I find this time in our life together to be extremely exciting and hopeful. God has blessed us so much, and I hear from so many a desire to live our lives in that blessing in ways that are significant and which make a difference. The visioning leadership team has heard this same deep desire from all of you that we might find more ways to be involved in service in this place and in the world, and as you heard at the October semi-annual meeting, that desire is taking shape in the vision that Mount Olive is sensing God is placing before us. I am confident that we are growing in a direction there that is led by the grace of the Holy Spirit in our midst. (For a refresher on the current status of the visioning, please see the two reports attached to the Olive Branch on the October 16 issue, or ask the church office for copies, which were handed out at the Oct. 20 meeting.)
But this week and next in the Olive Branch, leading to our worship on Sunday, Nov. 10, I want to raise some questions and thoughts for our consideration as brothers and sisters in Christ as we consider the way we financially are called to serve. What I would like us to think about is the possibility that in the next few years we might see this congregation, see ourselves, learn a new way of stewardship of our wealth in addition to that of our talents.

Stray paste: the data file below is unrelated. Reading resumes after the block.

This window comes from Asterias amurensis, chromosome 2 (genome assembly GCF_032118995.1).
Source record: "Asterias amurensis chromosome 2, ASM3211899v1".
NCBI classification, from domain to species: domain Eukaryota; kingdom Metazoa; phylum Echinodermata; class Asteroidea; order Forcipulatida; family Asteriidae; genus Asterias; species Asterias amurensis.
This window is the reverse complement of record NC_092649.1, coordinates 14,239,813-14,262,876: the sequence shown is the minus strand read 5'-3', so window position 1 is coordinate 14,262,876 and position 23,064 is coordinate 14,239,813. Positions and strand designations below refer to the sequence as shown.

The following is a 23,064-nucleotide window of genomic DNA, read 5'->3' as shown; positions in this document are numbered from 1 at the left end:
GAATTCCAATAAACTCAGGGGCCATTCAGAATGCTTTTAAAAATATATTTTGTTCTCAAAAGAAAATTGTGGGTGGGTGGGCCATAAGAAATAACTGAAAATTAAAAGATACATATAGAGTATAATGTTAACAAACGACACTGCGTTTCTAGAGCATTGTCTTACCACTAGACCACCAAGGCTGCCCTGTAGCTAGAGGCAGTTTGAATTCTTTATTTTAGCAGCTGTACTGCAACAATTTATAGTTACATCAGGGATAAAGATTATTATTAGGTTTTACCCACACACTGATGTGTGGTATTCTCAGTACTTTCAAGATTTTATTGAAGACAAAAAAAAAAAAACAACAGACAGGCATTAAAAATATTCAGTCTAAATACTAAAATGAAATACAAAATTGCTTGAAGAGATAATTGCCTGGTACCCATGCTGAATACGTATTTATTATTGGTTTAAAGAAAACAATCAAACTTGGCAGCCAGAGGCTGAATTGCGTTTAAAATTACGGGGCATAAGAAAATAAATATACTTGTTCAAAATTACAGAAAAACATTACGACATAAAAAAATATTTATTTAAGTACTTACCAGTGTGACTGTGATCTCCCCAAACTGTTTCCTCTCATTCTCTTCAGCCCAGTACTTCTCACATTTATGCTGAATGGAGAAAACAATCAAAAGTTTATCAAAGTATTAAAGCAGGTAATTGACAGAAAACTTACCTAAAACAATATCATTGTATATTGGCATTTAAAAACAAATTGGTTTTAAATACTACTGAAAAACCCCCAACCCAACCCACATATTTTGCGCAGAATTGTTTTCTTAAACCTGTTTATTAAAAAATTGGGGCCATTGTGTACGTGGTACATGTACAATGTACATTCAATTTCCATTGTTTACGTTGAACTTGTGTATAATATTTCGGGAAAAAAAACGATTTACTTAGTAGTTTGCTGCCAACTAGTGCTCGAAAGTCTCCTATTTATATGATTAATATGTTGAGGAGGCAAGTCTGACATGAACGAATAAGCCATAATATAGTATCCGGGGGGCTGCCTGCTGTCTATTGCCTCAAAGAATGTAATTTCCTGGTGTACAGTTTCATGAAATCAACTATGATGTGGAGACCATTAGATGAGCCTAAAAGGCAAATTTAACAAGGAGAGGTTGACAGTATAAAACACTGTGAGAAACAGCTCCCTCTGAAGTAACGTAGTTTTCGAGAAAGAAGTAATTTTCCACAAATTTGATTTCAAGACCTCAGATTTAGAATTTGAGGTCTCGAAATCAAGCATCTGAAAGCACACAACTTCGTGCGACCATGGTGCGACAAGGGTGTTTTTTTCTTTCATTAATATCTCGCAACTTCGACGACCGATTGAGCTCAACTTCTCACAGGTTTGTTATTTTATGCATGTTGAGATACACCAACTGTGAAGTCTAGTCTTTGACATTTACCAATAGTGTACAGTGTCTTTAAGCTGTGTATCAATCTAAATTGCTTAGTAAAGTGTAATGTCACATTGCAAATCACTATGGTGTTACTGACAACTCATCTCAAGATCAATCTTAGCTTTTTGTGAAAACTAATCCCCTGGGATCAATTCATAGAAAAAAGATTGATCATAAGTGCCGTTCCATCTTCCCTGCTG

This is, and always has been, a generous congregation. We have a long history of faithfully meeting our obligations and, if there is additional need expressed, a history of rising to the occasion and meeting that. This is good. However, given the outpouring of grace we all receive daily from the Triune God, the inexpressible joy and sustenance we have in the privilege of gathering weekly for Eucharist together, the experience of the very presence of our God in Word and Sacrament and in each other, perhaps we might consider that we are drawn to find a deeper, more committed response.
Simply put, we know we can take care of the basic needs of this congregation, building, staff, various resources and so on. We commit a relatively small percentage, 11 percent, beyond that to give away, to serve in the world, and as many of you have pointed out at our October semi-annual meetings each year, we don’t challenge ourselves much to increase what we do in those areas.